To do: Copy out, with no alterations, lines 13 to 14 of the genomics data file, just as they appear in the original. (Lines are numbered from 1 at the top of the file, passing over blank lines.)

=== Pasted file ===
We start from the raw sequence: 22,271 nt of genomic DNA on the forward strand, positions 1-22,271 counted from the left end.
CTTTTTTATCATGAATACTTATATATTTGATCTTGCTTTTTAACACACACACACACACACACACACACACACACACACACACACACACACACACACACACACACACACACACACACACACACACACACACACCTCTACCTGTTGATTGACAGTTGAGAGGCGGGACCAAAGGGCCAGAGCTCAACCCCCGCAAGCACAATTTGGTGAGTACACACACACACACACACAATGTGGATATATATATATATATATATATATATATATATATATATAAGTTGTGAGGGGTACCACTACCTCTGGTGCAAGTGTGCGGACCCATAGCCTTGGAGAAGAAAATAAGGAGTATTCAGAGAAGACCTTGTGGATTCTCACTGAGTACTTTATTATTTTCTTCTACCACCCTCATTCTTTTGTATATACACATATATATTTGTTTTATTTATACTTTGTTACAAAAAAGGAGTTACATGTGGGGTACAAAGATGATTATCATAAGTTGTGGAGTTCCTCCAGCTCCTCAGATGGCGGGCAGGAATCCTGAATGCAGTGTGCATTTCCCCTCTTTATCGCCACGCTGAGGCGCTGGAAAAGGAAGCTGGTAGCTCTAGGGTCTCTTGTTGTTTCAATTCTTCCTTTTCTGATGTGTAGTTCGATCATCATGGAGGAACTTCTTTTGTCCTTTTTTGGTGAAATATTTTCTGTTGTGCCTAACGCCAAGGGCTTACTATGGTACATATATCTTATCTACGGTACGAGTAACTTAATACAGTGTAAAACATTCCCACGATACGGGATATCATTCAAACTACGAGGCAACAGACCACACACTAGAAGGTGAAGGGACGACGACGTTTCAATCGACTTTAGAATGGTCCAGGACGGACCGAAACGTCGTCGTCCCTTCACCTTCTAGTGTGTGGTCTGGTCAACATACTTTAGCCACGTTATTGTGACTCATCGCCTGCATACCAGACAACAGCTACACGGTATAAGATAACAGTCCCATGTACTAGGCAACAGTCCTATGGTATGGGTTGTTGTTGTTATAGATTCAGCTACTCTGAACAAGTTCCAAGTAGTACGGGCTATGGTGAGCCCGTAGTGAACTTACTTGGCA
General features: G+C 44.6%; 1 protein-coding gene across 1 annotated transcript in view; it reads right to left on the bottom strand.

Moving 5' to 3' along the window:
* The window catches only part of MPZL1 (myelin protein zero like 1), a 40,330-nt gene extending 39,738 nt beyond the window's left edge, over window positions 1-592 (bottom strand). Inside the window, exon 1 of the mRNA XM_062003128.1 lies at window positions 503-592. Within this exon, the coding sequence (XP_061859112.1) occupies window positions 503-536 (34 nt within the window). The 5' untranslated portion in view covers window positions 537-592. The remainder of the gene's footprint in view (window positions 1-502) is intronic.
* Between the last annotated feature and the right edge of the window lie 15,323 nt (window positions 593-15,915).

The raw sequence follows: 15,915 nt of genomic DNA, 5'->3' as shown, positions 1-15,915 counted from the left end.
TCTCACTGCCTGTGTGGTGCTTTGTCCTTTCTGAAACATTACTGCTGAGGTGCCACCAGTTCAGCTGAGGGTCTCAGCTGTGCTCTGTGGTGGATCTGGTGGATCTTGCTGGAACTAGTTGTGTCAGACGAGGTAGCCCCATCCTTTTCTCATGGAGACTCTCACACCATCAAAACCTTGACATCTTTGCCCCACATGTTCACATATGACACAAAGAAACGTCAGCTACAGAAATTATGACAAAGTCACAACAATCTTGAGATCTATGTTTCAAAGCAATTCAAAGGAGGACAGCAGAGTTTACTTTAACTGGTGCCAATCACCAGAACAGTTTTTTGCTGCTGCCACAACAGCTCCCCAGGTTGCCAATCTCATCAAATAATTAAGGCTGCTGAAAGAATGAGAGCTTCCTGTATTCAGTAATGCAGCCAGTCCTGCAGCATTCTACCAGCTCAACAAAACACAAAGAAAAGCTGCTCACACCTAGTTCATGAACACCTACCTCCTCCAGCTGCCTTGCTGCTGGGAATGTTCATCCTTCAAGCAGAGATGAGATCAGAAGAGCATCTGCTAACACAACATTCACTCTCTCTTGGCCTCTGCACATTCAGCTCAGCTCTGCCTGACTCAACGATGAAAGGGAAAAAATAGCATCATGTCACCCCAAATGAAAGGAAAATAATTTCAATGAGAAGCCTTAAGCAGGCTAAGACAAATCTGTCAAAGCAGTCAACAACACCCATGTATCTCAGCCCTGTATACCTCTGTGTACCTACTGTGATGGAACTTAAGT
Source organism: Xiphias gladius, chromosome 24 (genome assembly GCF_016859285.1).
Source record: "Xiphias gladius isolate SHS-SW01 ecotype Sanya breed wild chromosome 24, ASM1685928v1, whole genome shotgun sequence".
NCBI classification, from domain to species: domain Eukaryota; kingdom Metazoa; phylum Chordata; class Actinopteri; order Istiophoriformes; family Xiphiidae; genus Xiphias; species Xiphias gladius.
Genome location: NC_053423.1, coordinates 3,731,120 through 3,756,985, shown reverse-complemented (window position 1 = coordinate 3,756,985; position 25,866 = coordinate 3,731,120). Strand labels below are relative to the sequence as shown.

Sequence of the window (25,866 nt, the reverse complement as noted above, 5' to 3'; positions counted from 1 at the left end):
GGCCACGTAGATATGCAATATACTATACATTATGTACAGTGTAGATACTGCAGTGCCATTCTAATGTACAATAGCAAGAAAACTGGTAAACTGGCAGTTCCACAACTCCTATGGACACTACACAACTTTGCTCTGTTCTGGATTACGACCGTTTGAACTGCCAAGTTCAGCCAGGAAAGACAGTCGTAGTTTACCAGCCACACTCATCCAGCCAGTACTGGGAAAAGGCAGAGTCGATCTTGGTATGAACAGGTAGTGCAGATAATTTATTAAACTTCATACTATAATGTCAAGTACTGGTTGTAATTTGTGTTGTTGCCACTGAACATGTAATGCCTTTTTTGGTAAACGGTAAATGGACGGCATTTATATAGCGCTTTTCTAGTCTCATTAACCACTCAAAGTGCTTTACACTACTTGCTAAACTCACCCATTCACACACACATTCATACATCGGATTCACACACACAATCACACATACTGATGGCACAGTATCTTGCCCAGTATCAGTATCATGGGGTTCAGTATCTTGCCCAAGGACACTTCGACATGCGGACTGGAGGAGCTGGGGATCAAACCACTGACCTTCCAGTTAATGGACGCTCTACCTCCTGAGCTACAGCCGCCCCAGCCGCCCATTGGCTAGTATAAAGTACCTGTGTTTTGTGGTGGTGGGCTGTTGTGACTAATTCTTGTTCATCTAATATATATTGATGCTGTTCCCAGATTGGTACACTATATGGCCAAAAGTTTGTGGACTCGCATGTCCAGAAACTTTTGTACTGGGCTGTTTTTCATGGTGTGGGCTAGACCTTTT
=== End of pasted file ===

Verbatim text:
Sequence of the window (25,866 nt, the reverse complement as noted above, 5' to 3'; positions counted from 1 at the left end):
GGCCACGTAGATATGCAATATACTATACATTATGTACAGTGTAGATACTGCAGTGCCATTCTAATGTACAATAGCAAGAAAACTGGTAAACTGGCAGTTCCACAACTCCTATGGACACTACACAACTTTGCTCTGTTCTGGATTACGACCGTTTGAACTGCCAAGTTCAGCCAGGAAAGACAGTCGTAGTTTACCAGCCACACTCATCCAGCCAGTACTGGGAAAAGGCAGAGTCGATCTTGGTATGAACAGGTAGTGCAGATAATTTATTAAACTTCATACTATAATGTCAAGTACTGGTTGTAATTTGTGTTGTTGCCACTGAACATGTAATGCCTTTTTTGGTAAACGGTAAATGGACGGCATTTATATAGCGCTTTTCTAGTCTCATTAACCACTCAAAGTGCTTTACACTACTTGCTAAACTCACCCATTCACACACACATTCATACATCGGATTCACACACACAATCACACATACTGATGGCACAGTATCTTGCCCAGTATCAGTATCATGGGGTTCAGTATCTTGCCCAAGGACACTTCGACATGCGGACTGGAGGAGCTGGGGATCAAACCACTGACCTTCCAGTTAATGGACGCTCTACCTCCTGAGCTACAGCCGCCCCAGCCGCCCATTGGCTAGTATAAAGTACCTGTGTTTTGTGGTGGTGGGCTGTTGTGACTAATTCTTGTTCATCTAATATATATTGATGCTGTTCCCAGATTGGTACACTATATGGCCAAAAGTTTGTGGACTCGCATGTCCAGAAACTTTTGTACTGGGCTGTTTTTCATGGTGTGGGCTAGACCTTTT